For our dogs’ sake, it may be time to put the smartphone down
A couple of weeks ago, I invested in a new iPhone. I’m now the proud owner of a white iPhone XR. It’s sleek, it’s beautiful and it’s big.
For several years, I owned an iPhone SE, which is particularly small. I liked the size and didn’t want to upgrade to the bigger screens. But I finally succumbed to the peer pressure, emptied my wallet, and got a smartphone with a large screen. And now, I’m hooked. There’s something about that big screen and the high resolution that makes it nearly impossible to ignore. I’m finding myself on there at random hours for no apparent reason. I’m entirely absorbed, and I’m not the only one. New data from USC Annenberg shows that, on average, Americans spend nearly 24 hours per week online. Sadly, for me, that number is probably much higher since I’m online all day for my job.
Screen time isn’t necessarily always a bad thing. We use screens for work, to learn, and to help us connect with loved ones (to name just a few benefits). But our use has gotten a bit excessive lately and, according to some new research, our four-legged friends could be badly affected by it.
A U.K. study came out earlier this fall that sparked conversation around how our pooches may get anxious and even depressed when we spend too much time on our smartphones. Turns out that the study was mainly about the positive effects pets have on people suffering from mental illness, but somehow the conversation shifted to how harmful our excessive screen time can be on dogs (and apparently some house cats). When we spend time on our screens instead of engaging with our pets, we’re essentially ignoring them, which can make them feel lonely and isolated.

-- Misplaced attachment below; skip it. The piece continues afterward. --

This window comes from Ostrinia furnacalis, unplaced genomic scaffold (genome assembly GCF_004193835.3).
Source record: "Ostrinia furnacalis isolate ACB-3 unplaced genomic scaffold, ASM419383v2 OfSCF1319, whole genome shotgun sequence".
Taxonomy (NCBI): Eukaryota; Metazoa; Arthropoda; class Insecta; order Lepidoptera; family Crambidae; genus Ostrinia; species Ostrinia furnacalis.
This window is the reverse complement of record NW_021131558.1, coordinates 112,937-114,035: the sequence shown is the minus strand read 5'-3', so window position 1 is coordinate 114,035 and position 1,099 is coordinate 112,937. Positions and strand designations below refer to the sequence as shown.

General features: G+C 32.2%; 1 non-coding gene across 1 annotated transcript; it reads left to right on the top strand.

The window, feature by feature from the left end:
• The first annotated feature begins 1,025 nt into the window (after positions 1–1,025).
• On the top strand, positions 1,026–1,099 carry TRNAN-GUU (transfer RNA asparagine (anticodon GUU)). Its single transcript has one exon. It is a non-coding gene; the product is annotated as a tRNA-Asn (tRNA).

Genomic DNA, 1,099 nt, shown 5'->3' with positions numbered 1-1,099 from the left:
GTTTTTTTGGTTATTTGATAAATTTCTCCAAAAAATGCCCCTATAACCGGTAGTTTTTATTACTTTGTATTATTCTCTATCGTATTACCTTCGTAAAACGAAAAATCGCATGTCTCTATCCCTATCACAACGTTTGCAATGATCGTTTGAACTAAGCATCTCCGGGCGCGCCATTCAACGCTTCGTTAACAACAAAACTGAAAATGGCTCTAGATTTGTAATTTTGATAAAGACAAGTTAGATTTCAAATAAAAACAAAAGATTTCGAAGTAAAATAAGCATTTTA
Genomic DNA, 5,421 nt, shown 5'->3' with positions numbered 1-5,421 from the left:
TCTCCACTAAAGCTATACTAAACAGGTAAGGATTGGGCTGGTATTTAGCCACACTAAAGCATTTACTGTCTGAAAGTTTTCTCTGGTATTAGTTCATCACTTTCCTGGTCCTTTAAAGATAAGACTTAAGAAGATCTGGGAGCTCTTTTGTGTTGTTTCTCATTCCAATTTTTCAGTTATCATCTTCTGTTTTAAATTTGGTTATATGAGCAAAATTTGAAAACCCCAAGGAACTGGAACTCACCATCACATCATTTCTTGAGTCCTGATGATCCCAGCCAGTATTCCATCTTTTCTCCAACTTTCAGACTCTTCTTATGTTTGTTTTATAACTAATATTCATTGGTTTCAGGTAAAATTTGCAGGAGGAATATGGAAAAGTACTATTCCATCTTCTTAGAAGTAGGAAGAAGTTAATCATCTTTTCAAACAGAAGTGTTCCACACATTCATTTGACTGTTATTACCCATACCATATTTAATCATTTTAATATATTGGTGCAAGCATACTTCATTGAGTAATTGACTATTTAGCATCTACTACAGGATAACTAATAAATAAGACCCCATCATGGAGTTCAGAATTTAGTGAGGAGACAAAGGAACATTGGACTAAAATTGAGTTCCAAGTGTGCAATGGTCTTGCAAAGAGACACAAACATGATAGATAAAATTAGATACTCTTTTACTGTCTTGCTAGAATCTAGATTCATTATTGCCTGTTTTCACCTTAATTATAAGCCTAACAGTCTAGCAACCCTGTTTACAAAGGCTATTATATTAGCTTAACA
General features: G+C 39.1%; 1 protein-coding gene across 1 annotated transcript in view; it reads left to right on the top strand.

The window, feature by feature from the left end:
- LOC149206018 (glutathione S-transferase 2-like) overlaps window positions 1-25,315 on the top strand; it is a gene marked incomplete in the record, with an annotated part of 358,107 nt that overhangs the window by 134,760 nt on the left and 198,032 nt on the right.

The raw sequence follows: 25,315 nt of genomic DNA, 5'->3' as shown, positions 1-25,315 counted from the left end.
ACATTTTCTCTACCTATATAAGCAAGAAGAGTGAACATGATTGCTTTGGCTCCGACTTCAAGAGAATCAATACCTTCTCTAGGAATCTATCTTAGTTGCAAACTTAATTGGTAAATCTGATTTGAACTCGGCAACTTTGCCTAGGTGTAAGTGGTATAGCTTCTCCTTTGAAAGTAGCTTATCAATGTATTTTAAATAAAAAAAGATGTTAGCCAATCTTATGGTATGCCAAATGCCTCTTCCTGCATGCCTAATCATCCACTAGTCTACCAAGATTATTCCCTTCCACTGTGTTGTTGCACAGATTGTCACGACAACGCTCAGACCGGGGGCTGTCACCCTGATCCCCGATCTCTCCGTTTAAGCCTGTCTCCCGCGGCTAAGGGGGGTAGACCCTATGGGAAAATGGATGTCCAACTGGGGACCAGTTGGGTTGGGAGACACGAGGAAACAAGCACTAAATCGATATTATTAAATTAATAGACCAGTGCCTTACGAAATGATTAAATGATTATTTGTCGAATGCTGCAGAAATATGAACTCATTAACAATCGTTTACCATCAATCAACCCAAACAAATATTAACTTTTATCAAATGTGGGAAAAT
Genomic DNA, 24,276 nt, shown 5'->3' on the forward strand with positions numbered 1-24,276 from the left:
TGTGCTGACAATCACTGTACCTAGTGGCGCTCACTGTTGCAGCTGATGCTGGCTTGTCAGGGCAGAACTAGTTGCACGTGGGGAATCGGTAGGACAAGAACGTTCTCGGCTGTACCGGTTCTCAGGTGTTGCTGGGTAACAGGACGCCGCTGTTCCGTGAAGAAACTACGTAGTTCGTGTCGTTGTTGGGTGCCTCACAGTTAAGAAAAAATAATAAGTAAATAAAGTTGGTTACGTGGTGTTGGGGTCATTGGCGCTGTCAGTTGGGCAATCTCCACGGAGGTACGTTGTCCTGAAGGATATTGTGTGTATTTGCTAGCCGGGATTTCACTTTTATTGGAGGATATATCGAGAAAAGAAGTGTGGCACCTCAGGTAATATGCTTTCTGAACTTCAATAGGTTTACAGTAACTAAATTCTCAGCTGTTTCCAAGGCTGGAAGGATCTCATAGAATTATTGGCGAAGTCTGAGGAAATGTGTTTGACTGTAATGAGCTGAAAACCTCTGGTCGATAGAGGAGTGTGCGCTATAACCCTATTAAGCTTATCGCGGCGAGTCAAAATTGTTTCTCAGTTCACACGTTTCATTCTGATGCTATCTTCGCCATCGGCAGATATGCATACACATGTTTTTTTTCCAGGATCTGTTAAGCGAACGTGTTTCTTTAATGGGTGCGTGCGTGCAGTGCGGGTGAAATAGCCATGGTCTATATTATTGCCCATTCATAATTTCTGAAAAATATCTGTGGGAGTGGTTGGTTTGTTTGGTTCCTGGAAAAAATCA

Several animal professionals have come out saying that this is actually a real problem. Iain Booth, a veterinary surgeon and the founder of VetUK, a licensed supplier of pet medications, was quoted in Metro.co.uk saying how our “gadget dependence” is harming the relationships we have with our pets.
“To understand what’s going on we have to look at the basic principles of how a dog interacts physically and emotionally with a human,” Booth said. “A dog is a social creature, a pack animal. And to the dog you are the bona fide leader of the pack. … But if you’re perpetually attached to your phone, that vital bond breaks down.”
Booth also said that these hours we spend ignoring our pups adds up and can lead to behavioral issues.
In a way, all of this seems intensely obvious. But I must admit that it’s not something I really considered until I got my new fancy phone. My boyfriend and I are the proud parents of two mixed breeds — Cash and June. I write about them often, as I’m a very proud parent. Both June and Cash are pretty good at letting my boyfriend and I know when they want attention. Cash howls and whines when he feels ignored, and June tends to get really close to us and starts pawing at our arms and/or faces. But there are times, particularly late at night when my boyfriend and I are either glued to the television screen or busy browsing Instagram on our phones, that our pups start to look a bit defeated.
So, the question that remains is: What do we do about it? For me, I’ve decided to download an app that keeps track of what I do on my phone. I’m also trying to be more mindful in general about how much time I spend with my dogs when I get home, whether it’s playing with them, exercising together or just giving each one an indulgent belly rub. We will see if it really makes a difference with how much time I spend on my new shiny phone. But I’m certain my dogs will appreciate the extra attention.
Barbara Platts is going to get off of her computer screen now, but you can still reach her at firstname.lastname@example.org or on Twitter @BarbaraPlatts.